Though Tiananmen translates as “The Gate of Heavenly Peace,” the Beijing city square is known for something utterly destructive: the June 4, 1989, massacre where Chinese troops fired on nonviolent student demonstrators, killing thousands—deaths that the government still has not publicly acknowledged.
The historic event came amid a national movement for democracy and freedom and set off a spiritual awakening for the Chinese, according to sociologist Yang Fenggang.
Among the young activists who stood in Tiananmen Square 30 years ago were Zhang Boli and Zhou Fengsuo. Both landed on China’s most-wanted list, were imprisoned, fled the country, and live in exile. The pair are also among at least 4 of the 21 most-wanted student activists to come to faith in Christ, with Zhang serving as the pastor of Harvest Chinese Christian Church, a multisite church with locations around the world, and Zhou leading Humanitarian China, which advocates on behalf of political prisoners in his homeland.
“Of the Tiananmen Square student leaders who have converted to Christianity, they tend to see evangelism as the priority,” said Yang, director of the Center on Religion and Chinese Society at Purdue University. “A priority of their social activism is humanitarian aid to people in China or exiled in the US, including political dissidents, human rights lawyers, and Christian leaders who have been persecuted for their leadership in the house churches.”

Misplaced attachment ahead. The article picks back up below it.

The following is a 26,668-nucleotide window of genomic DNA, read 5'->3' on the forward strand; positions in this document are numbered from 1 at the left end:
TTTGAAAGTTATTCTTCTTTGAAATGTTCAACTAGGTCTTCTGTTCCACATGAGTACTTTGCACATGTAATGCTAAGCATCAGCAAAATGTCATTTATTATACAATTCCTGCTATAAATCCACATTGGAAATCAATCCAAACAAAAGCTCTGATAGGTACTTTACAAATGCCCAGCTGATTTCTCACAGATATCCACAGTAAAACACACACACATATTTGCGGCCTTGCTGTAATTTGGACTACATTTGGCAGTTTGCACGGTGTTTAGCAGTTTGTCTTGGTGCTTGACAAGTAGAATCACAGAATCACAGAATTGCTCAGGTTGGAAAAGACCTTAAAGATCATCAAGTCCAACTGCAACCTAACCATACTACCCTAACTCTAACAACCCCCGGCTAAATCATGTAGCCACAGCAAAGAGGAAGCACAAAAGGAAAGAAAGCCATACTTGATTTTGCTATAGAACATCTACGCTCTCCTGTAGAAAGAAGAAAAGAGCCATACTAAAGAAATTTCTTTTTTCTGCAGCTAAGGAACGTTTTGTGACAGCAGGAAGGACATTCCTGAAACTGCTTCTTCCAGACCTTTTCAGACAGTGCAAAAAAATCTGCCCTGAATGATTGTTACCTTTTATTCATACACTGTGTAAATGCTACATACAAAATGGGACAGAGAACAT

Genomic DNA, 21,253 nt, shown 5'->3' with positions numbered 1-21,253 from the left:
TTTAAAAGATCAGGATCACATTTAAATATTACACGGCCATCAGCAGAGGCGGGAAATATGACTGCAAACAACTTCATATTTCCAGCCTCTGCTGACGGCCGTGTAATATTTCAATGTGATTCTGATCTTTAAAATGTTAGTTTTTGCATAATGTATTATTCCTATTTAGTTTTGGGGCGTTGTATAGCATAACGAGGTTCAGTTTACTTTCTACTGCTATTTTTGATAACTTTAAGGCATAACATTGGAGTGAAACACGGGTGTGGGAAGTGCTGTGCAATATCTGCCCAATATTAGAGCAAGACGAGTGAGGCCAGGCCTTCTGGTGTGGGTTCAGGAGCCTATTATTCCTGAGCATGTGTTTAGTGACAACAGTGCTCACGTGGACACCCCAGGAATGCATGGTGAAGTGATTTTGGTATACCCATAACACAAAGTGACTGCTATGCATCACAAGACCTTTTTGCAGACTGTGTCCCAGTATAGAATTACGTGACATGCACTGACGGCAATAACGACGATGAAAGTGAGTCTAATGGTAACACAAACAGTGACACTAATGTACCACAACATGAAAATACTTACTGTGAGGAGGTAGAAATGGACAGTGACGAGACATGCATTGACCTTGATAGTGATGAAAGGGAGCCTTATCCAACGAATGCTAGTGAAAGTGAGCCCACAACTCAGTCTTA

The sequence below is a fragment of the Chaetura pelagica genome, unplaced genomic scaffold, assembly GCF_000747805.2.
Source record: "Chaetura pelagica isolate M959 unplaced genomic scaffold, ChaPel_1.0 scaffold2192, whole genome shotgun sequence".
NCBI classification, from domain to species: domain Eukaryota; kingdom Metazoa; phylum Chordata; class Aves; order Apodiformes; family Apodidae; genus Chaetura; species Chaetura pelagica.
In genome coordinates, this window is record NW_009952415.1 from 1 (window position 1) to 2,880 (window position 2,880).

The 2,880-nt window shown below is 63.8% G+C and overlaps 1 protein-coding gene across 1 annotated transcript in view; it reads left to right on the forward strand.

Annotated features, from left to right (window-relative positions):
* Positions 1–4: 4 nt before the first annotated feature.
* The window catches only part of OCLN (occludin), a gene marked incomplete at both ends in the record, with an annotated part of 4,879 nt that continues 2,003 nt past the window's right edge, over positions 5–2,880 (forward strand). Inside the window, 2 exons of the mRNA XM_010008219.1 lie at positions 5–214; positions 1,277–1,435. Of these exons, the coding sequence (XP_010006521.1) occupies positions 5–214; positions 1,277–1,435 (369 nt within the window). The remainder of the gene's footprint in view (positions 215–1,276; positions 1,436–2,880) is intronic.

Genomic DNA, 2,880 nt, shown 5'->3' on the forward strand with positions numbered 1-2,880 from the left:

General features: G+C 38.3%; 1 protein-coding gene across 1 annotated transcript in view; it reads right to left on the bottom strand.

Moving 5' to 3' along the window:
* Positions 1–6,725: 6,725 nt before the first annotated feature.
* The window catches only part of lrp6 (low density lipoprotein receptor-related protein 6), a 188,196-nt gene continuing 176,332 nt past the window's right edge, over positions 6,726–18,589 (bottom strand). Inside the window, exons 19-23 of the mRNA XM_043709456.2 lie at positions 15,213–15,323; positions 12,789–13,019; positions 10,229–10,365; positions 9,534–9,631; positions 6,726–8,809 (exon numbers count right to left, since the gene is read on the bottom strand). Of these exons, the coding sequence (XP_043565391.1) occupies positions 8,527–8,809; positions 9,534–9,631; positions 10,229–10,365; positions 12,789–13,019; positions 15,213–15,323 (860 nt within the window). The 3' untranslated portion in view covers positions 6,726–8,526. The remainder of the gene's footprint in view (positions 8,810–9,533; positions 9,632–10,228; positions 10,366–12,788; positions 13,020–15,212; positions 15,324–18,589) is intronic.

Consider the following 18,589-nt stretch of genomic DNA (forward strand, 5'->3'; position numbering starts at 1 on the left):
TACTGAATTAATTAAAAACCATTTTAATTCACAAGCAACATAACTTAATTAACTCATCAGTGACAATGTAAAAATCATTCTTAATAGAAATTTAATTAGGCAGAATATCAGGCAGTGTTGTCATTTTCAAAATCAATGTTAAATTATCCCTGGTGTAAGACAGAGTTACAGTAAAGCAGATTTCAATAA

Zhang and Zhou’s historic involvement gives them a unique perspective on the Communist government’s crackdown on China’s growing house church movement, whose leaders were inspired by the Tiananmen activism decades ago.
“We may forget that there was this Tiananmen moment of hope, but for the future of China, it’s so important to remember,” Zhou said. “Commemorating is a way of resistance.”
This month’s 30th anniversary of the massacre offers the global church a chance to consider the spiritual significance of the ongoing fight for basic freedoms and human rights.
“With theological reflections, we can strive to be better prepared for future social activism and social transformation,” Yang said. “Without theological depth, social and political movements will only bring more chaos, violence, and bloodshed.”
Yang—who projects the country will be home to more Christians than any other by 2030—wants to see evangelicals partner more closely with the house churches operating outside of China’s government-sanctioned Three-Self Patriotic Movement.
Zhang and Zhou (the former responding through a translator) talked to Jenny McGill about how their Christian faith spurs their fight for freedom. This interview has been edited for length and clarity.
Take us back to Tiananmen Square. What happened in your life that led you to participate, and what did you hope the outcome would be?
ZHANG: I was a writer and wanted to go to Tiananmen Square to record the events and turn it into a book. I was also a student at Peking University and joined the other students who were going. I was a speaker at the square and led others in a hunger strike.
We wanted to commemorate [former general secretary of the Communist Party] Hu Yaobang’s death. The government thought we were being unruly, and we disagreed with this depiction. We wanted democracy, freedom, and human rights respected.